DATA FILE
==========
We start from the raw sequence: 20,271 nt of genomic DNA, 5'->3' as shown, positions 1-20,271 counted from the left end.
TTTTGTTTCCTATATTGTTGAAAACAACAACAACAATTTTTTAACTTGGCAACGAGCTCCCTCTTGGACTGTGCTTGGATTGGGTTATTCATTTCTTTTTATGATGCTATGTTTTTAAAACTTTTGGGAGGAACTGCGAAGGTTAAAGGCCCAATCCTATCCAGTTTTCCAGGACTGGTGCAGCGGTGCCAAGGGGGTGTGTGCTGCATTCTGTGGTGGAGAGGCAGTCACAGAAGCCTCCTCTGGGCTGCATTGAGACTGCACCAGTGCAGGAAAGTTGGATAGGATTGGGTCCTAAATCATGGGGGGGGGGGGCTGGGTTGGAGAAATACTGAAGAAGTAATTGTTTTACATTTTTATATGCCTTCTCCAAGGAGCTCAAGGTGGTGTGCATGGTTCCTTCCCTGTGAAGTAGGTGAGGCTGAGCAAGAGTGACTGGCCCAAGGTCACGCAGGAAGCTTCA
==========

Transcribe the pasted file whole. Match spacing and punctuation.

We start from the raw sequence: 20,271 nt of genomic DNA, 5'->3' as shown, positions 1-20,271 counted from the left end.
TTTTGTTTCCTATATTGTTGAAAACAACAACAACAATTTTTTAACTTGGCAACGAGCTCCCTCTTGGACTGTGCTTGGATTGGGTTATTCATTTCTTTTTATGATGCTATGTTTTTAAAACTTTTGGGAGGAACTGCGAAGGTTAAAGGCCCAATCCTATCCAGTTTTCCAGGACTGGTGCAGCGGTGCCAAGGGGGTGTGTGCTGCATTCTGTGGTGGAGAGGCAGTCACAGAAGCCTCCTCTGGGCTGCATTGAGACTGCACCAGTGCAGGAAAGTTGGATAGGATTGGGTCCTAAATCATGGGGGGGGGGGGCTGGGTTGGAGAAATACTGAAGAAGTAATTGTTTTACATTTTTATATGCCTTCTCCAAGGAGCTCAAGGTGGTGTGCATGGTTCCTTCCCTGTGAAGTAGGTGAGGCTGAGCAAGAGTGACTGGCCCAAGGTCACGCAGGAAGCTTCA